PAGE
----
FDIC-insured banks and savings institutions earned $51.2 billion in the third quarter of 2020, a 10.7% decline from the year prior, but a significant improvement from the first half of the year, the FDIC reported today in its Quarterly Banking Profile. The FDIC said that “the banking industry remains well positioned to accommodate loan demand and support the economy.”
With interest rates hovering around zero, the average net interest margin fell by 68 points year-on-year to 2.68%—a record low. As a result, net interest income fell 7.2% year-on-year to total $128.7 billion—the largest-ever year-on-year decline and the fourth consecutive quarterly decline. However, noninterest income increased 4.5% to $72.6 billion, due in large part to growth in net gains on loan sales, as well as an increase in trading revenue, which were partially offset by a 3% increase in noninterest expense. Average return on assets fell to 0.97%, down from 1.25% a year ago, but was up from 0.36% in the second quarter. Community banks reported a 10% increase in net income year-on-year, the FDIC said.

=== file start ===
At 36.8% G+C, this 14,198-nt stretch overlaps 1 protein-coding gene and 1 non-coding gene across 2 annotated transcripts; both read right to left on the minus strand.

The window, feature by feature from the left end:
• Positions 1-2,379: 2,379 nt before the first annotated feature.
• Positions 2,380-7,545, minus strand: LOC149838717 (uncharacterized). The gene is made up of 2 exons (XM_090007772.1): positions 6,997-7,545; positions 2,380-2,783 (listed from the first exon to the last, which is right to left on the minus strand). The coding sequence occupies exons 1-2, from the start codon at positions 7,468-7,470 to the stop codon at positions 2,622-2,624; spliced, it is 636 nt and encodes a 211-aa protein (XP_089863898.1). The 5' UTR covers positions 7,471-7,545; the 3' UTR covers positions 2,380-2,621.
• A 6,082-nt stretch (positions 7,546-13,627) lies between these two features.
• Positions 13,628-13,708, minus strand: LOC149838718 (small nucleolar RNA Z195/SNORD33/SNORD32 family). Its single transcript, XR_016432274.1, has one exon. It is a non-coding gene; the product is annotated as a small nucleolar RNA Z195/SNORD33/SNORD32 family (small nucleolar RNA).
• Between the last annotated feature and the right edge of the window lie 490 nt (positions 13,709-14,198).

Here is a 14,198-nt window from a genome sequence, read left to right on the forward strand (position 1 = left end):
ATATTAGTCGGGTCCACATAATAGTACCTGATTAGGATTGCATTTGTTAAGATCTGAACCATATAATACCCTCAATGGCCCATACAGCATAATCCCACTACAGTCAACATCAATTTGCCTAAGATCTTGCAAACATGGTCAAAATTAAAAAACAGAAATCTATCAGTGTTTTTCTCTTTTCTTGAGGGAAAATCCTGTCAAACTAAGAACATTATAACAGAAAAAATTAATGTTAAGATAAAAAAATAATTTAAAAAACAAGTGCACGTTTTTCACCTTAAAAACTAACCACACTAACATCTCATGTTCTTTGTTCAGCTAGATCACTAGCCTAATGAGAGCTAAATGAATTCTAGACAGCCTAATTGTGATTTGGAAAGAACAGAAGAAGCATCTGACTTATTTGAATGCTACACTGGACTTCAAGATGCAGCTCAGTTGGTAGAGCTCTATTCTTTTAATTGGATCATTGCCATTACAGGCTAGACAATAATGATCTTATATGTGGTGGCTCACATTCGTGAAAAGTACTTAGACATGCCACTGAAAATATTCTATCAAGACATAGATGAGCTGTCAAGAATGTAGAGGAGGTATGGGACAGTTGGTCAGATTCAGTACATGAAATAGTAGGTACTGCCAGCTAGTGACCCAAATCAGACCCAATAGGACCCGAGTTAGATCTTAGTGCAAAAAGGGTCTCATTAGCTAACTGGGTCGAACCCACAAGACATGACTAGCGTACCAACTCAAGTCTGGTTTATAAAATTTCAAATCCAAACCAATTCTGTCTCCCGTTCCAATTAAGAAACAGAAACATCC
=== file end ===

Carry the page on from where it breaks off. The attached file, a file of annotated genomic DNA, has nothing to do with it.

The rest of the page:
“Despite significant headwinds, net income increased in the quarter,” noted American Bankers Association Senior Economist Rob Strand. “With solid capital levels and strong risk management measures in place, America’s banks remain a source of strength for the economy.” He added that “while the economic outlook remains uncertain, the prospect of effective COVID-19 vaccines could bolster the recovery moving forward.”
Meanwhile, quarterly provisions for credit losses were down 76.8% from the second quarter, but remained 3.5% higher than a year ago. The average net charge-off rate declined by five basis points year-on-year to 0.46%, and the noncurrent loan rate rose nine basis points to 1.17%. During the third quarter, one new bank was added and no banks failed. The number of banks on the FDIC’s problem bank list increased slightly from 52 to 56.